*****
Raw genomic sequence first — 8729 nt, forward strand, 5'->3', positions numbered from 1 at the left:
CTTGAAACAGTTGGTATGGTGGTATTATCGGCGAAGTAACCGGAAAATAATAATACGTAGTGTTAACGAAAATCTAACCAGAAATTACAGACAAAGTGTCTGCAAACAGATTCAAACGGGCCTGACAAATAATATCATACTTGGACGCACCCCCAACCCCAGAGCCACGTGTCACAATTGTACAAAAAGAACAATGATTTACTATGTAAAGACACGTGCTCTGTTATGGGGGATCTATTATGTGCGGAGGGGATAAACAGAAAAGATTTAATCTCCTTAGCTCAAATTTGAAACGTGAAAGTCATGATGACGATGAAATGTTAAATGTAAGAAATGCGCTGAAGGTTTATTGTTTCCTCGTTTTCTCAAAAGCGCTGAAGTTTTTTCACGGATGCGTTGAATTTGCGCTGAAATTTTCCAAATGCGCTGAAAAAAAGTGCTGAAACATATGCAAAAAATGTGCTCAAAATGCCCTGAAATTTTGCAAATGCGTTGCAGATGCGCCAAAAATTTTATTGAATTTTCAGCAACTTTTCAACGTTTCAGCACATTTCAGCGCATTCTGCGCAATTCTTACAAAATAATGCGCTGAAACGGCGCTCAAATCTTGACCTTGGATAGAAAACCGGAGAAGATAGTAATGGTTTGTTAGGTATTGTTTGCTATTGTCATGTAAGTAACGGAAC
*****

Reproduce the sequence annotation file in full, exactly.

Raw genomic sequence first — 8729 nt, forward strand, 5'->3', positions numbered from 1 at the left:
CTTGAAACAGTTGGTATGGTGGTATTATCGGCGAAGTAACCGGAAAATAATAATACGTAGTGTTAACGAAAATCTAACCAGAAATTACAGACAAAGTGTCTGCAAACAGATTCAAACGGGCCTGACAAATAATATCATACTTGGACGCACCCCCAACCCCAGAGCCACGTGTCACAATTGTACAAAAAGAACAATGATTTACTATGTAAAGACACGTGCTCTGTTATGGGGGATCTATTATGTGCGGAGGGGATAAACAGAAAAGATTTAATCTCCTTAGCTCAAATTTGAAACGTGAAAGTCATGATGACGATGAAATGTTAAATGTAAGAAATGCGCTGAAGGTTTATTGTTTCCTCGTTTTCTCAAAAGCGCTGAAGTTTTTTCACGGATGCGTTGAATTTGCGCTGAAATTTTCCAAATGCGCTGAAAAAAAGTGCTGAAACATATGCAAAAAATGTGCTCAAAATGCCCTGAAATTTTGCAAATGCGTTGCAGATGCGCCAAAAATTTTATTGAATTTTCAGCAACTTTTCAACGTTTCAGCACATTTCAGCGCATTCTGCGCAATTCTTACAAAATAATGCGCTGAAACGGCGCTCAAATCTTGACCTTGGATAGAAAACCGGAGAAGATAGTAATGGTTTGTTAGGTATTGTTTGCTATTGTCATGTAAGTAACGGAAC